Since the inauguration of the new administration led by President Bola Ahmed Tinubu, the Nigerian Exchange Limited (NGX) has been neck-deep in advocacy with the new government.
Just recently in September, the Exchange embarked on a Non-Deal Roadshow to promote listings, tell the Nigeria story and improve deal flow into the capital market by showcasing it as a prime destination for foreign capital.
During the Invest in Africa, part of the lineup of events in the Roadshow, Bosun Tijani, Minister of Communications, Innovation, and Digital Economy noted that the Federal Government will closely collaborate with NGX to stimulate startup listings through the Technology Board.
Temi Popoola, Chief Executive Officer, NGX also noted that the Exchange will lend its full support to the Federal Government as it aims to mobilise capital to finance its developmental agenda.
Just recently, the NGX secured major listings from notable investment firm, VFD Group and the Chapel Hill Denham managed Nigeria Infrastructure Debt Fund on its Main Board.
In 2022, NGX recorded a landmark power sector listing in Geregu Power Plc, which at entry by introduction, added N750 billion to the market capitalisation of the Exchange.
Same year, the Exchange also secured a significant FMCG listing, BUA Foods Plc which contributed to trading activity and boosted NGX’s market capitalisation by N1trillion.
In December 2021, the Nigerian capital market had its first digital offering from MTN Nigeria Communications Plc which sold 575 million shares to retail investors in a transaction that saw more than 150,000 new retail investors crowded into the market, many of them Millennials, Generation Z and the majority female.
The above listing activities reiterate the attractiveness of NGX as a preferred platform despite the economic challenges.
The renewed focus on private sector-driven growth by the new administration portends a brighter future for Nigeria’s capital market.
Over the past eight years, the market has suffered neglect from the government even as macroeconomic conditions in the country worsened.
The capital market is usually touted as the barometer to measure economic performance, however, what is usually forgotten is that macroeconomic policy driven by the government also has strong effects on the performance of the market.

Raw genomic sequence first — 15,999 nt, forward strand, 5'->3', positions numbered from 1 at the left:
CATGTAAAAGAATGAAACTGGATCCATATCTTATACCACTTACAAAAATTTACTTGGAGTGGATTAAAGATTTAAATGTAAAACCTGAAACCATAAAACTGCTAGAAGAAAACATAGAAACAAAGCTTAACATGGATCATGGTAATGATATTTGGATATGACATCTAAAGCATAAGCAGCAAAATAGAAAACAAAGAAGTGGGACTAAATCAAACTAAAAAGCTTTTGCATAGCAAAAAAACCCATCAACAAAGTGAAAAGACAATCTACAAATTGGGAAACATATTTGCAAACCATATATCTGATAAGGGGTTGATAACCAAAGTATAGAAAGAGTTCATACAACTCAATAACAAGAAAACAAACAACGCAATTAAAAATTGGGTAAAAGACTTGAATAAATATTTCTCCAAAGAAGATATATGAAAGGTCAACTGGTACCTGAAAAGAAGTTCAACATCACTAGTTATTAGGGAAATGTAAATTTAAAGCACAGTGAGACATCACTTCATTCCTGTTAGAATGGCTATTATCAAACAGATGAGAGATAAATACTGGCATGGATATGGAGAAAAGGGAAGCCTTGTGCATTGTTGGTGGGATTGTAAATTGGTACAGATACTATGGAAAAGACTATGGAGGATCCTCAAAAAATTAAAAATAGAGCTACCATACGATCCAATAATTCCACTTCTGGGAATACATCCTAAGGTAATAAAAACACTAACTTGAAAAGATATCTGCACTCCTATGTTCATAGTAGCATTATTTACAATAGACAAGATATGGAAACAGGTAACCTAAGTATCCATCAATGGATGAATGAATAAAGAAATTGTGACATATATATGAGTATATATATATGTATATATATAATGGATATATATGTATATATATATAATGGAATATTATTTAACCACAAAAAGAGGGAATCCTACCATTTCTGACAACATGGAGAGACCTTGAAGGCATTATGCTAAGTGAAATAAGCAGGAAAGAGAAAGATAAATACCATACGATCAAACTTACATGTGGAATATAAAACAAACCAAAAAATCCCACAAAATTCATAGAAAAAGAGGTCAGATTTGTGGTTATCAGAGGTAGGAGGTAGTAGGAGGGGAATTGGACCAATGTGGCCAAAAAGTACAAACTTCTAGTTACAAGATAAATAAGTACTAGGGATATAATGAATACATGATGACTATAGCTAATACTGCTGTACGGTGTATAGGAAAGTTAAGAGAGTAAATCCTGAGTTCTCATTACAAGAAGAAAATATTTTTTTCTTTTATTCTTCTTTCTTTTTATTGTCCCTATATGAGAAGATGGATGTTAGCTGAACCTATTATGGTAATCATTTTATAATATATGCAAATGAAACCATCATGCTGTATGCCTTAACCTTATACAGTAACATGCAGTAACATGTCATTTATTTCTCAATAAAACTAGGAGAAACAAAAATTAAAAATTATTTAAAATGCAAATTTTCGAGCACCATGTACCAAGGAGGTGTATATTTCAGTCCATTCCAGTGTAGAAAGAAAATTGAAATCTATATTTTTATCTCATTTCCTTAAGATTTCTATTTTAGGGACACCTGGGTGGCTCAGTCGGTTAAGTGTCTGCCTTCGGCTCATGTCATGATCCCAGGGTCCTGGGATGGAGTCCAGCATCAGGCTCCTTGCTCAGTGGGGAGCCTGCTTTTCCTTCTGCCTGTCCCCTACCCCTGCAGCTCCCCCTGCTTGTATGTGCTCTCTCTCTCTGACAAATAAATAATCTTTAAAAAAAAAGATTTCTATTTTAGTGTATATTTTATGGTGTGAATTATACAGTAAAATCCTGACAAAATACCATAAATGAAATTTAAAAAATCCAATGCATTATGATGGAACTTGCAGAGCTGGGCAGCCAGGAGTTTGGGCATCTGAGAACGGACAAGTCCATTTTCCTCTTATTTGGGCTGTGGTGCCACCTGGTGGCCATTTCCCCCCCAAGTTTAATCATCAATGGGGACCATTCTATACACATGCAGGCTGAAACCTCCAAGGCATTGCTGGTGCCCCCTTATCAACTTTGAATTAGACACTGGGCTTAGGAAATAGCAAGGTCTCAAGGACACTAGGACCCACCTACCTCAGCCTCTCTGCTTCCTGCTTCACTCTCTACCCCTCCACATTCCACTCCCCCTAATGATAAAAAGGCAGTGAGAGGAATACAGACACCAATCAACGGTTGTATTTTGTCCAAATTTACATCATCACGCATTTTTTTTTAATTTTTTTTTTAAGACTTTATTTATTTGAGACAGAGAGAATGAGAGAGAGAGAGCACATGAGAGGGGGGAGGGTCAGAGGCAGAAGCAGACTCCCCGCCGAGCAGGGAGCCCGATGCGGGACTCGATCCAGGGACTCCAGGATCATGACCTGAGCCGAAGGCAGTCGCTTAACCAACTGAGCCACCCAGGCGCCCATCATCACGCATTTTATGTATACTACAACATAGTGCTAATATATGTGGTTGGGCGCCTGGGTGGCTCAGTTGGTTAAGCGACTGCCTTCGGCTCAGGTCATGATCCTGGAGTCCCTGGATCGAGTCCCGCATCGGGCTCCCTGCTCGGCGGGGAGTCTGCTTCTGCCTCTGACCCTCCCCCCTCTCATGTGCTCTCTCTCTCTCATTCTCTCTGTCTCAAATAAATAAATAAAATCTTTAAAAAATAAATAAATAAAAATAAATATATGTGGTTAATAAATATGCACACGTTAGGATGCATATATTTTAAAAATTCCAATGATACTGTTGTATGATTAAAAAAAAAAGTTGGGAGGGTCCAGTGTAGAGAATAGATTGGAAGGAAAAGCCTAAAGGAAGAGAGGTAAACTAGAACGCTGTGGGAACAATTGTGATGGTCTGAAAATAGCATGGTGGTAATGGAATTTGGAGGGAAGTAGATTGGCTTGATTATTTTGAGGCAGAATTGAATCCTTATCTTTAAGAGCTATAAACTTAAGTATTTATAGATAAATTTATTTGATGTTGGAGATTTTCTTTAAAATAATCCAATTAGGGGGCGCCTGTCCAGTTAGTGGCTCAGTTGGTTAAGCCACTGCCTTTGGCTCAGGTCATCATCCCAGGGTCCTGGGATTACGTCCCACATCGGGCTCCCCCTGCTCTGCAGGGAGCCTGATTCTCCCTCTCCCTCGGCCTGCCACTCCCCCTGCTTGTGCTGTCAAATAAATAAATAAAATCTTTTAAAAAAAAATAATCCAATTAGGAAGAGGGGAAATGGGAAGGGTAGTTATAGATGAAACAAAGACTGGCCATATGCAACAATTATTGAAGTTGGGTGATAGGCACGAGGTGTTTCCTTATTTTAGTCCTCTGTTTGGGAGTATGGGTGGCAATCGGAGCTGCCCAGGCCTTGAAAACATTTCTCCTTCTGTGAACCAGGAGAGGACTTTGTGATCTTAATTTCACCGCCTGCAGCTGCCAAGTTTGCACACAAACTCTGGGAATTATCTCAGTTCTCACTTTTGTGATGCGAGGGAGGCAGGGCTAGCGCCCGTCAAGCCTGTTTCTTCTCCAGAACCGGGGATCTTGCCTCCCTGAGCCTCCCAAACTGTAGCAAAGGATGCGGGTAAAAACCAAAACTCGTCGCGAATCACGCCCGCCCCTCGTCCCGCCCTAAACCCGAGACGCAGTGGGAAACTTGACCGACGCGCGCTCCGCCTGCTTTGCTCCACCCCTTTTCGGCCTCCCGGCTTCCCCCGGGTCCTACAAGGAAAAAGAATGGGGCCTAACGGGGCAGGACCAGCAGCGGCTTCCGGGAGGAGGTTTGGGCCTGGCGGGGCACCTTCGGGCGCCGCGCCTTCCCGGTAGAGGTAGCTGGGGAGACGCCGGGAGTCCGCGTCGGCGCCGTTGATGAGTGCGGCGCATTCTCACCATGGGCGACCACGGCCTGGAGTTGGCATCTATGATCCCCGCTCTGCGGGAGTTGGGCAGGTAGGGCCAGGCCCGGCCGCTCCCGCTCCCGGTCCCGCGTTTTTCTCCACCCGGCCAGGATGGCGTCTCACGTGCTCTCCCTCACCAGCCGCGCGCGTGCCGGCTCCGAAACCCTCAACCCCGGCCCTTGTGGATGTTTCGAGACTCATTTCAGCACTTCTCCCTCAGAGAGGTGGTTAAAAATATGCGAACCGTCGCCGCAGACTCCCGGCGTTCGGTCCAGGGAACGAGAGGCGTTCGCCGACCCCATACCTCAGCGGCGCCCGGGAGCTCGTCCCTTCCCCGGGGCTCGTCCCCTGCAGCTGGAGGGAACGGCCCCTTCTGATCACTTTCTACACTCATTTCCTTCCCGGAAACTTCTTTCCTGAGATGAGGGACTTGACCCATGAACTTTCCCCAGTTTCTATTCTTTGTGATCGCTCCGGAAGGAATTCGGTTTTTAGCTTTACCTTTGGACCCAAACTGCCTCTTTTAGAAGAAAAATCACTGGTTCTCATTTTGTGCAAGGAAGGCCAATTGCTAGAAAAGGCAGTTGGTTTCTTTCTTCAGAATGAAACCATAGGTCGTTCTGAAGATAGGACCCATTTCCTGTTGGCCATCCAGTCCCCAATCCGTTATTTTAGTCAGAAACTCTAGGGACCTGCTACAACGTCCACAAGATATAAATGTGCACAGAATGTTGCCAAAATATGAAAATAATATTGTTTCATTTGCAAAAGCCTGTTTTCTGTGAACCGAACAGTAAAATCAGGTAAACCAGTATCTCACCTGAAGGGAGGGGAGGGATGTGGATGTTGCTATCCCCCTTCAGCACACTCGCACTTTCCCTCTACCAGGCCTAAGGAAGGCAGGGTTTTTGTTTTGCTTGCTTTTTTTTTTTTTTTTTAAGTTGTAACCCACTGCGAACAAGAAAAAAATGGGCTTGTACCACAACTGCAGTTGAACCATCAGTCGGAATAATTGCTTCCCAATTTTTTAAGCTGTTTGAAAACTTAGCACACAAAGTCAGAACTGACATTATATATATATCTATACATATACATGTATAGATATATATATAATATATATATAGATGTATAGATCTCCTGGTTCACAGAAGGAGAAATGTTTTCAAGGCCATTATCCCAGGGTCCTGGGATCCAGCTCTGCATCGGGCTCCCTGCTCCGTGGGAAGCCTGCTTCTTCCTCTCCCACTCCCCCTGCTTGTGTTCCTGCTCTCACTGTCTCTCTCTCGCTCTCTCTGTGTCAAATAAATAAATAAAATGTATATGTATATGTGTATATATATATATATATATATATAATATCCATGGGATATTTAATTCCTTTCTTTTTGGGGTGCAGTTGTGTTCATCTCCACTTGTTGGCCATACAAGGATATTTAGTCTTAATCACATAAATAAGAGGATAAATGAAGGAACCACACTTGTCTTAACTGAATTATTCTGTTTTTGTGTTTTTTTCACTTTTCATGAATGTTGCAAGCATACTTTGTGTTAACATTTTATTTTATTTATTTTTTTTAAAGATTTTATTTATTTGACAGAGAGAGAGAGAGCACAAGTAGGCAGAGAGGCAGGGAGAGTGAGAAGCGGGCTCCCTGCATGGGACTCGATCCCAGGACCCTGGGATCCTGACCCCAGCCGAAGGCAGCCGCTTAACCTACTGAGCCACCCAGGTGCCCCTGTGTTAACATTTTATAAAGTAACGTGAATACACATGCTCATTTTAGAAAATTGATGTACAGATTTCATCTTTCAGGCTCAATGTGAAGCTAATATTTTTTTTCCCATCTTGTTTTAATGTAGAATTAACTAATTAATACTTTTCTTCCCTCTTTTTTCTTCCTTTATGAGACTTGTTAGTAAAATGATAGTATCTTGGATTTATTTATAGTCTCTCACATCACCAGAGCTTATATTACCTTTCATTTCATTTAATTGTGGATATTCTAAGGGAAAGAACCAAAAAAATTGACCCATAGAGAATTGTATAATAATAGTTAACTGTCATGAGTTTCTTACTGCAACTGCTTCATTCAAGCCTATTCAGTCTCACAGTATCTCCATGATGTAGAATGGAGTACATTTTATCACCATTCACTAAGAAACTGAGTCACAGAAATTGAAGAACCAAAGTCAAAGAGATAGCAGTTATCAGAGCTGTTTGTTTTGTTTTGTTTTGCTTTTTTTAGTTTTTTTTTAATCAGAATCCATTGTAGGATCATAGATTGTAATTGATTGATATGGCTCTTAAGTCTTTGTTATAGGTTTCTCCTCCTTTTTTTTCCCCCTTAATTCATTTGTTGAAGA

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In 2016, oil prices collapsed and drove the Nigerian federal government into embracing protectionist policies that proved inimical to the performance of the capital market. Foreign investments have been falling off a cliff since then to an all-time low in 2022.
Inflation and currency depreciation also made conditions worse for operating companies, especially in sectors where critical production inputs need to be imported for local manufacturing.
This had profound effects as many of these companies that were listed on the then Nigerian Stock Exchange saw their share prices dropping, reducing their attractiveness to investors.
Due to the strong correlation between the capital market and oil prices, the market struggled to present a worthy value proposition to many of these multinationals that had foreign parent companies.
The broader economy itself performed poorly as Nigerians saw their purchasing power drop consistently. It was therefore not unexpected that delistings would follow.
Despite the advocacy efforts of the Organised Private Sector and capital market stakeholders including the Nigerian Exchange, the trend continued.
In a bid to spur competitiveness and innovation, the Nigerian Stock Exchange demutualised into Nigerian Exchange Group Plc with a structure that separated its operating exchange function from regulatory activities. This has yielded positive results.
Since 2021, Nigerian Exchange Limited (NGX), the operating exchange subsidiary of NGX Group has embarked on developmental activities and deeper advocacy with the government and stakeholders.
Nigeria’s technology sector has experienced meteoric growth in the past decade. The sector has produced six unicorns and a listed company on the New York Stock Exchange. Seeing the significant growth in the sector, NGX created its Technology Board, after broad stakeholder engagement and approval from the Securities and Exchange Commission (SEC).
The specialised board comes with lighter capital requirements, and less stricter governance requirements to encourage tech startups and other technologically inclined companies to list on NGX. It will provide visibility to the companies, encourage investments from domestic investors and deepen the capital market.
NGX has also secured a partnership with Dubai Financial Markets to promote dual listings. This will have profound effects as companies can access capital across both markets through a wider investor base.
NGX continues to reinvent itself as the Nigerian economic demography shifts. The younger generation of Millennials and Gen Zs have an affinity for digital assets and the exchange has noted that it is working closely with its regulator on key initiatives in that regard. The launch of a private market is also in the works to further encourage smaller non-listed companies to do business with NGX.
Free-zone companies are also on the exchange’s list of prospects, and NGX has hinted that it is working with regulators and the government to push legislature that will encourage these companies to list.
Listings remain the key avenue to drive sustainable growth for the Nigerian capital market and the moves by NGX recently show that they are not resting on their oars. It is also necessary that the federal government sees the advantages as more market listings will drive its tax revenue growth.